Sociocultural theory was founded by Lev Vygotsky, who was a Soviet psychologist around the early 1900s.
He worked with some general obscurity at first; not many people knew about him, especially in the U.S. and the West due to the Iron Curtain of the Soviet Union, which didn't let a lot of this information out. However, even in his own country, he was criticized by many of his fellow Soviets. His ideas tended to be radical in their eyes, particularly in the field of psychology.
It wasn't until later that his ideas were rediscovered in the U.S. and the West, and they're now considered very influential, especially in educational theories of learning.
The sociocultural theory first stated that a person's cognitive development was dependent on the culture, tools, and languages that the people around that person used. Essentially, you need to view people in context; you can't separate them from their environment, or try to understand their development without first looking at the world around them.
This is because different cultures might have different kinds of goals or values that they want people to learn over time. This can even be true throughout history.
In the later 1800s and early 1900s, however, the U.S. tended to value more industrial goals because that was the direction in which the country was heading. Cities and factories were being built, and so people valued industrial ideas a bit more.
Now the U.S. is more commercial, and the jobs that people take tend to be more conceptual. Today we tend to place more value on creativity, critical thinking, and individualism, qualities that were not as important or valuable at the country's inception.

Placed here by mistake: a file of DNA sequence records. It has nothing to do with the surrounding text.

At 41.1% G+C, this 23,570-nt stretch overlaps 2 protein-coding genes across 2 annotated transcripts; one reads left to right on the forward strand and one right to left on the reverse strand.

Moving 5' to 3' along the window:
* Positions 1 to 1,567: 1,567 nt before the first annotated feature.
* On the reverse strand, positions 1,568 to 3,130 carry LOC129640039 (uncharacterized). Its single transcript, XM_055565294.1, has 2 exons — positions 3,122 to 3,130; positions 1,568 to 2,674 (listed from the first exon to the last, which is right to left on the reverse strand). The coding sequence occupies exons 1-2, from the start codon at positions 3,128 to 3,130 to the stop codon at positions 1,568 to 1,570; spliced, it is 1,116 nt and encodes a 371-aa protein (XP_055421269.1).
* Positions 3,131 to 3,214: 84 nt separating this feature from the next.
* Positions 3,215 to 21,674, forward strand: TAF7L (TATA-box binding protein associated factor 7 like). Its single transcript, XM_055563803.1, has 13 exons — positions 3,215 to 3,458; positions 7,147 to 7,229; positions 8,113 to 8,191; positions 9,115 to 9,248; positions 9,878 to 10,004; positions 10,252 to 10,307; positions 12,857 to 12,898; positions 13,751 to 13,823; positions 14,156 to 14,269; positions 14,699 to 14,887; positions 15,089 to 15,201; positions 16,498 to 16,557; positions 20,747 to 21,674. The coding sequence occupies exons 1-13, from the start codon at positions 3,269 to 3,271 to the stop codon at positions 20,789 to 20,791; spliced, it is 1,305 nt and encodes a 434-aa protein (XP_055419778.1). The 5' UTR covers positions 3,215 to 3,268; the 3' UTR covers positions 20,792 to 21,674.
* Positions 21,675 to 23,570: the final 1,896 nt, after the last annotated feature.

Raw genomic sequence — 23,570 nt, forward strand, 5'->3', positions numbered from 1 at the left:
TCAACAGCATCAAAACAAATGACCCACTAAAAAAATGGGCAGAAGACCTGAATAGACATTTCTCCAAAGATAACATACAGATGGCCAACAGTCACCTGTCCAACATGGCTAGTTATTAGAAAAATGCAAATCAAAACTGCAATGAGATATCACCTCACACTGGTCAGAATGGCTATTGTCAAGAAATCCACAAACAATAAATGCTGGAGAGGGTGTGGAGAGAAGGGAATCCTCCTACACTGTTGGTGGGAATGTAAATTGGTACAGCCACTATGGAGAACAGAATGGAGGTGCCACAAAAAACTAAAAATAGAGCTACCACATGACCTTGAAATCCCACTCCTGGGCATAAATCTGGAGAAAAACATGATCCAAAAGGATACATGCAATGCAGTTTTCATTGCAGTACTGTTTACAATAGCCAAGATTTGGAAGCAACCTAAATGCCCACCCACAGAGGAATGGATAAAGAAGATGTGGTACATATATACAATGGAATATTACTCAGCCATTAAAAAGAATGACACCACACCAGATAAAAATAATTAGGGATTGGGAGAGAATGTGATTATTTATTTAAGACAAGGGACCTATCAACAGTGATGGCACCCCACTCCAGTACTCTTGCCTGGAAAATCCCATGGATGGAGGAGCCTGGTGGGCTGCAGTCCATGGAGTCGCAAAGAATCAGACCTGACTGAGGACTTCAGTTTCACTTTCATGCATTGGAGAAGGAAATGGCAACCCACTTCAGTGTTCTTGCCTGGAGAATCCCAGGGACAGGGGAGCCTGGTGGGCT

As you can see, this type of cultural context might have an influence on a person, as well as on the things that a person will learn and develop.
Vygotsky's theories aligned with another important theory in psychology called social learning theory. Social learning theory states that people learn not only in relation to their environments or internal mental processes but also in relation to the other people around them.
One of Vygotsky's ideas, which aligns with this social learning theory, was that cognitive processes, or those internal mental processes people have, begin as social ones.
In other words, we first learn how to do things externally with the help of others or through social interactions. Then, over time, we internalize these processes so that we learn and understand how to do them alone.
We start with tasks that we're able to do proximally or, in other words, with help from others. Then, over time, we do these things with increasingly less help until we're finally able to do them alone.
Thus, this process of learning essentially involves being able to move from one end of the zone of proximal development to the other.
Because learning is a social process, the teacher or the person who's assisting with the learning that's occurring provides certain kinds of help. A teacher first might model how to do something so that the child can watch and see how it's done. Then, the teacher might instruct, providing some verbal assistance to the child as he or she tries to perform the task.
The teacher might also scaffold the process. Scaffolding is when the teacher adjusts the task or provides certain kinds of assistance for a person that hasn't yet mastered a particular task.
The instructor might use scaffolding to make the task a bit easier or to break it into parts so that a beginner, who hasn't quite learned how to do it, will have a little less difficulty learning. The idea is that over time, the child will be able to do the task alone, without adjustment.
Additionally, a child begins to internalize that language and learn to use it themselves in a way that's referred to as self-talk. Self-talk is when someone talks to him or herself, either aloud or silently, showing that person's internal processes. You may have noticed that children who are trying to do something on their own will sometimes talk aloud.
According to Vygotsky, this is a normal behavior because it means that the child is internalizing those social processes, or trying to put them in his or her own mind.
Self-talk is thus considered an intermediate step in the zone, as it essentially involves talking to yourself as another social person.
Source: This work is adapted from Sophia author Erick Taggart.